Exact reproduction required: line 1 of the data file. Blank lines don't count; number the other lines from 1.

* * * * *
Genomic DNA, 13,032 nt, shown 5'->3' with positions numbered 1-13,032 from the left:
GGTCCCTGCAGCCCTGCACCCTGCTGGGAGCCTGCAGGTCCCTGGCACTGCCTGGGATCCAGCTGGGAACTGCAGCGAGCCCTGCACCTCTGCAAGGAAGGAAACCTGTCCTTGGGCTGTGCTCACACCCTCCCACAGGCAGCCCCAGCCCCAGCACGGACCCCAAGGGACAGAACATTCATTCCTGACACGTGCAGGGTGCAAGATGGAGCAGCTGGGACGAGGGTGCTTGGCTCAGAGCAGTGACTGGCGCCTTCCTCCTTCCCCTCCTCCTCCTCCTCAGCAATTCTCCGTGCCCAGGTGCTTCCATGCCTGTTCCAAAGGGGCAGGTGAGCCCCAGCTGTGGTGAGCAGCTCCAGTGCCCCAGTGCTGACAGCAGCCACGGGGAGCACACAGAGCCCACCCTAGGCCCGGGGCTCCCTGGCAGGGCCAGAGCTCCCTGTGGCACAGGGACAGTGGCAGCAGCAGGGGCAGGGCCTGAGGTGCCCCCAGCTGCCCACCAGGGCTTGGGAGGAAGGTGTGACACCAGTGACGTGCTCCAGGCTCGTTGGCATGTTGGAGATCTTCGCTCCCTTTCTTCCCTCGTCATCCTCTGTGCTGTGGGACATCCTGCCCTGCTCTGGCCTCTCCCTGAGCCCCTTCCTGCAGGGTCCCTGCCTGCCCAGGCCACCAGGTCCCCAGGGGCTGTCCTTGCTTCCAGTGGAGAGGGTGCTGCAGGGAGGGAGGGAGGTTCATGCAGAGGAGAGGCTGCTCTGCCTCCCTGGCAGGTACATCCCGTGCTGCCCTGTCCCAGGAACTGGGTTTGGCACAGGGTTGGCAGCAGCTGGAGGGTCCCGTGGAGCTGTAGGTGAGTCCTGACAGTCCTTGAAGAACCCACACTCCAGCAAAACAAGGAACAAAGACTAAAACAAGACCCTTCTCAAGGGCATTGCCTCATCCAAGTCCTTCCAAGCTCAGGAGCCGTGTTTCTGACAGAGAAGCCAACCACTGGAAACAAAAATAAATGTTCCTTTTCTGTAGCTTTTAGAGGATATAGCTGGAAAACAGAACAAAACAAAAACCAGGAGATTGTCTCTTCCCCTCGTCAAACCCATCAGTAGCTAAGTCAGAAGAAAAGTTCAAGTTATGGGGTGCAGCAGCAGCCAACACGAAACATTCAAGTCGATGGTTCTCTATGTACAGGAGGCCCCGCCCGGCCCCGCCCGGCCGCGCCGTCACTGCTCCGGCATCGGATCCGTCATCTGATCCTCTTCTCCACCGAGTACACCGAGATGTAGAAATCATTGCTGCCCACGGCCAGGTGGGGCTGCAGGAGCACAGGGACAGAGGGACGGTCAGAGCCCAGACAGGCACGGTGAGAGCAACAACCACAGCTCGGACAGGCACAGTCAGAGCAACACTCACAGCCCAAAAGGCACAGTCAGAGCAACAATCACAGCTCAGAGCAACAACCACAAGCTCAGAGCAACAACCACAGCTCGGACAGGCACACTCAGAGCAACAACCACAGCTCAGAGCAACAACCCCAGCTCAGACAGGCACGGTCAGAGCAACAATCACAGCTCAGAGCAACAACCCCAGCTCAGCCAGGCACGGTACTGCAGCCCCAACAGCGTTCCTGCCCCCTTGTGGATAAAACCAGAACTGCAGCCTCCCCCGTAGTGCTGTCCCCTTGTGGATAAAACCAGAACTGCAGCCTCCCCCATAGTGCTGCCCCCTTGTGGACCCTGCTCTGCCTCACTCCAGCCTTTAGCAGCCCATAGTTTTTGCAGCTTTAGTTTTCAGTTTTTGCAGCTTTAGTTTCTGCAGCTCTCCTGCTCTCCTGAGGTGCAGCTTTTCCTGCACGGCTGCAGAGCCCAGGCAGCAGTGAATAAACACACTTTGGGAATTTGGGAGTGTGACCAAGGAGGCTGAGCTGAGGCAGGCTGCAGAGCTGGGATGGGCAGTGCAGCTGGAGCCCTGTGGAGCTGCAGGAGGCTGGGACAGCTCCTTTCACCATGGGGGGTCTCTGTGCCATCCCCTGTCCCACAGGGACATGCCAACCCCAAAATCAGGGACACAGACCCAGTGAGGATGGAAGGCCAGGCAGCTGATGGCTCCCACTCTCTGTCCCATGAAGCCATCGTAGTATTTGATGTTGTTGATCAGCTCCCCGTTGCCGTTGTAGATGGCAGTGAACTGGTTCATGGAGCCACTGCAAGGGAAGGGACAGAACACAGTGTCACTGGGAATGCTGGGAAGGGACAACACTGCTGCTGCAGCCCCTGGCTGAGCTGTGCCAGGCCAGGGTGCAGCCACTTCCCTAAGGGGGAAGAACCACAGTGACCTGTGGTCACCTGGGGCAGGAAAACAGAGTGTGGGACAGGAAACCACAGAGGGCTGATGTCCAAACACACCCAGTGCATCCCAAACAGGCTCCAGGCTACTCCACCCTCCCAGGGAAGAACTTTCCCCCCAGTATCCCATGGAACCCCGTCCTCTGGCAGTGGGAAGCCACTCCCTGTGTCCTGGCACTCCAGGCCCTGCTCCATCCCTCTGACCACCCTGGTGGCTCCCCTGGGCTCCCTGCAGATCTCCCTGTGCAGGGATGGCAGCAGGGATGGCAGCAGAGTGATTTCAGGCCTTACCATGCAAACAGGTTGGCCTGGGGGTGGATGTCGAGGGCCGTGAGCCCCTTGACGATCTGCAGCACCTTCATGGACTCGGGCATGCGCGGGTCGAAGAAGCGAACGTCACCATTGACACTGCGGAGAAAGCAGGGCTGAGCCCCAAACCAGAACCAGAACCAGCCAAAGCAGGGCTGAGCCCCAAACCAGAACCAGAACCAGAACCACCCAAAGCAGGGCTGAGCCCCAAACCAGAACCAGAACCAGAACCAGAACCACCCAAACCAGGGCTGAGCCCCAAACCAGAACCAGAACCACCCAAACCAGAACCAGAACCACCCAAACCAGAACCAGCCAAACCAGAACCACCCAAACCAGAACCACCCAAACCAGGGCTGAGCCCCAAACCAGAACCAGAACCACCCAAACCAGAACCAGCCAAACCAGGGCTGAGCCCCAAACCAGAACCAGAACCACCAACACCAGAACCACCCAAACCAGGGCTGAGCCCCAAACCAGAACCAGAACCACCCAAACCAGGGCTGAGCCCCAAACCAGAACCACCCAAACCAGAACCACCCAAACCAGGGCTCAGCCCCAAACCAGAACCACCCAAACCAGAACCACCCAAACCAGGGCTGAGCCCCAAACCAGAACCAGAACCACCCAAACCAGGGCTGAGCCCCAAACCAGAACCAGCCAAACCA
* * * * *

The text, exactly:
Genomic DNA, 13,032 nt, shown 5'->3' with positions numbered 1-13,032 from the left: